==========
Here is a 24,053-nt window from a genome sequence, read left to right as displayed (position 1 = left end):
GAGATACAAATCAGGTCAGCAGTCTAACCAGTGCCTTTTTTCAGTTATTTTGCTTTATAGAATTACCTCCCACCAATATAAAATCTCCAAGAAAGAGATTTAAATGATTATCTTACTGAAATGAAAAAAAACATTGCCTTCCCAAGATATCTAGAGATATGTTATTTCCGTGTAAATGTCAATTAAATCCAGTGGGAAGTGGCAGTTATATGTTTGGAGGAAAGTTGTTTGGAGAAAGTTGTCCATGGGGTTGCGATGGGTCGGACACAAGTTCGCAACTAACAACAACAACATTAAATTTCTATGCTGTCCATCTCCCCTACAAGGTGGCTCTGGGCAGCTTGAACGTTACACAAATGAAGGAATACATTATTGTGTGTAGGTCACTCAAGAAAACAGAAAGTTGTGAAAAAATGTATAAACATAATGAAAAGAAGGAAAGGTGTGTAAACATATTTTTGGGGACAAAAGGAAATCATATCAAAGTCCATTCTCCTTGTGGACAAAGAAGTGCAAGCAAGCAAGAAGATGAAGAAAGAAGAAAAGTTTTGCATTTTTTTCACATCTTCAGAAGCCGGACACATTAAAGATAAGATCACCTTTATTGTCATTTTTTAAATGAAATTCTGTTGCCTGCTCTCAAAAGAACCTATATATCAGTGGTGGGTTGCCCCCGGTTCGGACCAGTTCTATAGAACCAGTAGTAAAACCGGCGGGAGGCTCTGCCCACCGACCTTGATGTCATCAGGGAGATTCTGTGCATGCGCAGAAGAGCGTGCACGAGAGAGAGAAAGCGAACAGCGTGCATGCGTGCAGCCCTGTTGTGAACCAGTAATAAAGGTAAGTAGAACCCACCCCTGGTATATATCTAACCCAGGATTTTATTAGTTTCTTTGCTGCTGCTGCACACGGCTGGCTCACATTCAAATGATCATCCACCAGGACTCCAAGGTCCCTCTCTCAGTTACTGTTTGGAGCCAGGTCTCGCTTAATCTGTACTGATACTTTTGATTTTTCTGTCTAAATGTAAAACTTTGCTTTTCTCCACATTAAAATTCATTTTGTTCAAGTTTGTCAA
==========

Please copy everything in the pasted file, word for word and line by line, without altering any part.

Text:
Here is a 24,053-nt window from a genome sequence, read left to right as displayed (position 1 = left end):
GAGATACAAATCAGGTCAGCAGTCTAACCAGTGCCTTTTTTCAGTTATTTTGCTTTATAGAATTACCTCCCACCAATATAAAATCTCCAAGAAAGAGATTTAAATGATTATCTTACTGAAATGAAAAAAAACATTGCCTTCCCAAGATATCTAGAGATATGTTATTTCCGTGTAAATGTCAATTAAATCCAGTGGGAAGTGGCAGTTATATGTTTGGAGGAAAGTTGTTTGGAGAAAGTTGTCCATGGGGTTGCGATGGGTCGGACACAAGTTCGCAACTAACAACAACAACATTAAATTTCTATGCTGTCCATCTCCCCTACAAGGTGGCTCTGGGCAGCTTGAACGTTACACAAATGAAGGAATACATTATTGTGTGTAGGTCACTCAAGAAAACAGAAAGTTGTGAAAAAATGTATAAACATAATGAAAAGAAGGAAAGGTGTGTAAACATATTTTTGGGGACAAAAGGAAATCATATCAAAGTCCATTCTCCTTGTGGACAAAGAAGTGCAAGCAAGCAAGAAGATGAAGAAAGAAGAAAAGTTTTGCATTTTTTTCACATCTTCAGAAGCCGGACACATTAAAGATAAGATCACCTTTATTGTCATTTTTTAAATGAAATTCTGTTGCCTGCTCTCAAAAGAACCTATATATCAGTGGTGGGTTGCCCCCGGTTCGGACCAGTTCTATAGAACCAGTAGTAAAACCGGCGGGAGGCTCTGCCCACCGACCTTGATGTCATCAGGGAGATTCTGTGCATGCGCAGAAGAGCGTGCACGAGAGAGAGAAAGCGAACAGCGTGCATGCGTGCAGCCCTGTTGTGAACCAGTAATAAAGGTAAGTAGAACCCACCCCTGGTATATATCTAACCCAGGATTTTATTAGTTTCTTTGCTGCTGCTGCACACGGCTGGCTCACATTCAAATGATCATCCACCAGGACTCCAAGGTCCCTCTCTCAGTTACTGTTTGGAGCCAGGTCTCGCTTAATCTGTACTGATACTTTTGATTTTTCTGTCTAAATGTAAAACTTTGCTTTTCTCCACATTAAAATTCATTTTGTTCAAGTTTGTCAA